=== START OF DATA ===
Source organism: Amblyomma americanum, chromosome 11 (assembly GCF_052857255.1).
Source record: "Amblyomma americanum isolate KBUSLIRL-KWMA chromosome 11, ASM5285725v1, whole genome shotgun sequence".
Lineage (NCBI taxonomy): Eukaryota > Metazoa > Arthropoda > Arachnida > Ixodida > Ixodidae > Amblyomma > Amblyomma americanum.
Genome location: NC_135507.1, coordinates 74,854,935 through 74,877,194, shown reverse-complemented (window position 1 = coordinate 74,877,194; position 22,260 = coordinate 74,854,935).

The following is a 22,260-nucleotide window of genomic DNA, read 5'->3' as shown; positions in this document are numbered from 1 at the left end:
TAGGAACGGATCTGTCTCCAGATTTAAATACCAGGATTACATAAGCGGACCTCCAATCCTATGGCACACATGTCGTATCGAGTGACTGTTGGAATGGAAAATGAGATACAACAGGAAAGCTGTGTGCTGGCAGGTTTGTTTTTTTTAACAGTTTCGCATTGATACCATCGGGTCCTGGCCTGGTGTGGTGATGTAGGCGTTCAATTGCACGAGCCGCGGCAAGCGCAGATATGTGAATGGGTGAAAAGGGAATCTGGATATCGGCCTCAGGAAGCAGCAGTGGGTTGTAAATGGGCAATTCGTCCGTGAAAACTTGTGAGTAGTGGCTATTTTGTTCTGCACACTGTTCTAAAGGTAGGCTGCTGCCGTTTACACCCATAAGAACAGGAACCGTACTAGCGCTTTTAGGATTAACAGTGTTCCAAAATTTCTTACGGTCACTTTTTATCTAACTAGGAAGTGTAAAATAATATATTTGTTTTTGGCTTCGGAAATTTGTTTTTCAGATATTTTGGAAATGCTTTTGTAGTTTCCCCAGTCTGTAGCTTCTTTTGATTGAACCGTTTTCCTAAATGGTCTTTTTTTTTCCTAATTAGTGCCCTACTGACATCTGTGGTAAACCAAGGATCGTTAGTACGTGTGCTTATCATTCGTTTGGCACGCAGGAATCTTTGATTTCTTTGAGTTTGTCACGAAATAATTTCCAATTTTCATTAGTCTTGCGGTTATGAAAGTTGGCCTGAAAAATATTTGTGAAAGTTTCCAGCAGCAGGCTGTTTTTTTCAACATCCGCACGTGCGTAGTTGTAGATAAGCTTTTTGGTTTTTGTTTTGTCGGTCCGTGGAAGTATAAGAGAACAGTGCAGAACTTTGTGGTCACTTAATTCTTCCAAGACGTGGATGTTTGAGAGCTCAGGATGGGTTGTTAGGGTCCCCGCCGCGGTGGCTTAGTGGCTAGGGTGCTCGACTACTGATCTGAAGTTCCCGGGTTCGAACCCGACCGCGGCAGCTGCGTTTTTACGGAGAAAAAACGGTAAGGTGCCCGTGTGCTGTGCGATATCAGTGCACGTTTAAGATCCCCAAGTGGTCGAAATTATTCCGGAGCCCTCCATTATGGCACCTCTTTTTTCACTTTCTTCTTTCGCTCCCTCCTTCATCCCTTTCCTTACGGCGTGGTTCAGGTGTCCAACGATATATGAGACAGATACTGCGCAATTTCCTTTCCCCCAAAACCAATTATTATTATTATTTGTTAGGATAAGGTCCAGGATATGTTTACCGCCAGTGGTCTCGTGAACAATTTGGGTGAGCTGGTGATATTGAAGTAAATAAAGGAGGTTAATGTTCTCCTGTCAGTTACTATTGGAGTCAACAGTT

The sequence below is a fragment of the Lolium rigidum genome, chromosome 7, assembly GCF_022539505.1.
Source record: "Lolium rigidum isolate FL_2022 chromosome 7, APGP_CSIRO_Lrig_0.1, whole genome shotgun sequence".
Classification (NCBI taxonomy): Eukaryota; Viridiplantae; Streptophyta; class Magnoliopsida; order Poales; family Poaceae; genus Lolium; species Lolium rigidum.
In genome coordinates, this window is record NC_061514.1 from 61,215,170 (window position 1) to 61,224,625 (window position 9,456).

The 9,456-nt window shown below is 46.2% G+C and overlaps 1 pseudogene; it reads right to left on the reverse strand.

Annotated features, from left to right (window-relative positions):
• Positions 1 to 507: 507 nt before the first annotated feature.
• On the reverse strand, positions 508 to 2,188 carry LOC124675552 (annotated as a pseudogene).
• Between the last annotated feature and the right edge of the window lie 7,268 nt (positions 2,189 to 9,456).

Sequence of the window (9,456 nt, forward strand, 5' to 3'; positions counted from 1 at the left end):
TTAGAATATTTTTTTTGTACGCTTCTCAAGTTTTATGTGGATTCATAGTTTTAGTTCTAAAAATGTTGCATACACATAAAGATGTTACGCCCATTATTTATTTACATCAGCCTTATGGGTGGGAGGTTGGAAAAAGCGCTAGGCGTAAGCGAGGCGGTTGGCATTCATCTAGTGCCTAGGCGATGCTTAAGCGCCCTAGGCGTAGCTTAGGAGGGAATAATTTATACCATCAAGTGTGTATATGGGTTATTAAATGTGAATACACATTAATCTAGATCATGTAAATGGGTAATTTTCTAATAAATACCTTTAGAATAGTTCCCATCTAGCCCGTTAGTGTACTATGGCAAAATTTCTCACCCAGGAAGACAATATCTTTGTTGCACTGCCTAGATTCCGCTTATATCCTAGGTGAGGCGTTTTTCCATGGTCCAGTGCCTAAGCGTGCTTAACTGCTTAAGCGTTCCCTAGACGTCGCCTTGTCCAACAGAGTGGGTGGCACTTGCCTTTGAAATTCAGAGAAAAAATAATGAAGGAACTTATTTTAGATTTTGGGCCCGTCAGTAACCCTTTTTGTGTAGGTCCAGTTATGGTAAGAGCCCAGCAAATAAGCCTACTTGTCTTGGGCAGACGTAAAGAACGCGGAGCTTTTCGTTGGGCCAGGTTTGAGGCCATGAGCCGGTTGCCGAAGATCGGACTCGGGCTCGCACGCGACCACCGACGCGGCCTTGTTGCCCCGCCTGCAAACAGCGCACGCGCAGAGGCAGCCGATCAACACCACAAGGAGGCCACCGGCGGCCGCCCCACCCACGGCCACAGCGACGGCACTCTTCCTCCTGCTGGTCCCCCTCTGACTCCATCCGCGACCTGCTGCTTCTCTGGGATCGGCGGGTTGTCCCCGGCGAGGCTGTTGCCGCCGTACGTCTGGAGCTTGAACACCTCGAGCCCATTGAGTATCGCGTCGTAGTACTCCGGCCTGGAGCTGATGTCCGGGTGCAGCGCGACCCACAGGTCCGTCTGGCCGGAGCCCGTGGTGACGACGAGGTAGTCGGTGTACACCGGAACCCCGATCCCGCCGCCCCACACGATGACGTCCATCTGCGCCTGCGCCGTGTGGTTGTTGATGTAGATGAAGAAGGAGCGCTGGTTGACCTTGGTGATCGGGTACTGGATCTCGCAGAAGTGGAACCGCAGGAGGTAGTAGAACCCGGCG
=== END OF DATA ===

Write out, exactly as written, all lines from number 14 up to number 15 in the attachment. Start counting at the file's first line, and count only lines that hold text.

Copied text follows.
• On the reverse strand, positions 508 to 2,188 carry LOC124675552 (annotated as a pseudogene).
• Between the last annotated feature and the right edge of the window lie 7,268 nt (positions 2,189 to 9,456).